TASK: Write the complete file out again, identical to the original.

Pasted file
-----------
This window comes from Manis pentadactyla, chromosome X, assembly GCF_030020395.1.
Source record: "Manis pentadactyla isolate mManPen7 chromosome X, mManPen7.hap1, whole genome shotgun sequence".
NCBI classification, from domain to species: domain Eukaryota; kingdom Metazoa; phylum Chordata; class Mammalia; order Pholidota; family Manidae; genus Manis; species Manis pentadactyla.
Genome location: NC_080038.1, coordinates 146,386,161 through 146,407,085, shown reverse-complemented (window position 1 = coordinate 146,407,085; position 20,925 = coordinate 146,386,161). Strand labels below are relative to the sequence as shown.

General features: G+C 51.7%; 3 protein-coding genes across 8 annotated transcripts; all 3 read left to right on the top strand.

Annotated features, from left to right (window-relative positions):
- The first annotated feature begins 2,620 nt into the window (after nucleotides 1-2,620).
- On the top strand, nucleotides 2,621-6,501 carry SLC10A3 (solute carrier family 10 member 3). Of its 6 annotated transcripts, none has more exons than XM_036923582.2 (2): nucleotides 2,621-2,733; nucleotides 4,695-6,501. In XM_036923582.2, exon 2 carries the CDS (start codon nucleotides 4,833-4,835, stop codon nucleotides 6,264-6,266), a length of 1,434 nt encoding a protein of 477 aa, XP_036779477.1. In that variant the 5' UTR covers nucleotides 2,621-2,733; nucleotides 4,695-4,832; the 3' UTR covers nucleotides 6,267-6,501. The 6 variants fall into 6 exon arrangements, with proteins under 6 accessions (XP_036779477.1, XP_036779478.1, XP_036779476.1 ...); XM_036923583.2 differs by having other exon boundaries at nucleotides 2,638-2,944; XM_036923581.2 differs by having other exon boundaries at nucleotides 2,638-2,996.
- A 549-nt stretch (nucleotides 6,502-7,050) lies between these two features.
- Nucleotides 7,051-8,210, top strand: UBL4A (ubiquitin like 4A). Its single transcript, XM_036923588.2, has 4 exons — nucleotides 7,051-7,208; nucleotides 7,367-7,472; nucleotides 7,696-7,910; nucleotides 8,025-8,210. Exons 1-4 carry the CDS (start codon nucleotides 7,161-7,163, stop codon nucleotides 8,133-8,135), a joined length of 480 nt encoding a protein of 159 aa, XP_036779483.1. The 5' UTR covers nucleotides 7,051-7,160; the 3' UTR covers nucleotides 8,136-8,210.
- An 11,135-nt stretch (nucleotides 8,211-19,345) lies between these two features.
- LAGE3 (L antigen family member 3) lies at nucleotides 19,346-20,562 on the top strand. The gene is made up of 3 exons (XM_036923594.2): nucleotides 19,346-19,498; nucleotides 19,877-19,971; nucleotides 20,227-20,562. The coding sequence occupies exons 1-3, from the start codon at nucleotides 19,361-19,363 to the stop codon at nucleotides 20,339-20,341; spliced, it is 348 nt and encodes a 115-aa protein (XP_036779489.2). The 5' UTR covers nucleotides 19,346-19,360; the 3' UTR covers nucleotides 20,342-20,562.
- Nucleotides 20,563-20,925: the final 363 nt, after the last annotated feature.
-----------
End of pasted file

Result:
This window comes from Manis pentadactyla, chromosome X, assembly GCF_030020395.1.
Source record: "Manis pentadactyla isolate mManPen7 chromosome X, mManPen7.hap1, whole genome shotgun sequence".
NCBI classification, from domain to species: domain Eukaryota; kingdom Metazoa; phylum Chordata; class Mammalia; order Pholidota; family Manidae; genus Manis; species Manis pentadactyla.
Genome location: NC_080038.1, coordinates 146,386,161 through 146,407,085, shown reverse-complemented (window position 1 = coordinate 146,407,085; position 20,925 = coordinate 146,386,161). Strand labels below are relative to the sequence as shown.

General features: G+C 51.7%; 3 protein-coding genes across 8 annotated transcripts; all 3 read left to right on the top strand.

Annotated features, from left to right (window-relative positions):
- The first annotated feature begins 2,620 nt into the window (after nucleotides 1-2,620).
- On the top strand, nucleotides 2,621-6,501 carry SLC10A3 (solute carrier family 10 member 3). Of its 6 annotated transcripts, none has more exons than XM_036923582.2 (2): nucleotides 2,621-2,733; nucleotides 4,695-6,501. In XM_036923582.2, exon 2 carries the CDS (start codon nucleotides 4,833-4,835, stop codon nucleotides 6,264-6,266), a length of 1,434 nt encoding a protein of 477 aa, XP_036779477.1. In that variant the 5' UTR covers nucleotides 2,621-2,733; nucleotides 4,695-4,832; the 3' UTR covers nucleotides 6,267-6,501. The 6 variants fall into 6 exon arrangements, with proteins under 6 accessions (XP_036779477.1, XP_036779478.1, XP_036779476.1 ...); XM_036923583.2 differs by having other exon boundaries at nucleotides 2,638-2,944; XM_036923581.2 differs by having other exon boundaries at nucleotides 2,638-2,996.
- A 549-nt stretch (nucleotides 6,502-7,050) lies between these two features.
- Nucleotides 7,051-8,210, top strand: UBL4A (ubiquitin like 4A). Its single transcript, XM_036923588.2, has 4 exons — nucleotides 7,051-7,208; nucleotides 7,367-7,472; nucleotides 7,696-7,910; nucleotides 8,025-8,210. Exons 1-4 carry the CDS (start codon nucleotides 7,161-7,163, stop codon nucleotides 8,133-8,135), a joined length of 480 nt encoding a protein of 159 aa, XP_036779483.1. The 5' UTR covers nucleotides 7,051-7,160; the 3' UTR covers nucleotides 8,136-8,210.
- An 11,135-nt stretch (nucleotides 8,211-19,345) lies between these two features.
- LAGE3 (L antigen family member 3) lies at nucleotides 19,346-20,562 on the top strand. The gene is made up of 3 exons (XM_036923594.2): nucleotides 19,346-19,498; nucleotides 19,877-19,971; nucleotides 20,227-20,562. The coding sequence occupies exons 1-3, from the start codon at nucleotides 19,361-19,363 to the stop codon at nucleotides 20,339-20,341; spliced, it is 348 nt and encodes a 115-aa protein (XP_036779489.2). The 5' UTR covers nucleotides 19,346-19,360; the 3' UTR covers nucleotides 20,342-20,562.
- Nucleotides 20,563-20,925: the final 363 nt, after the last annotated feature.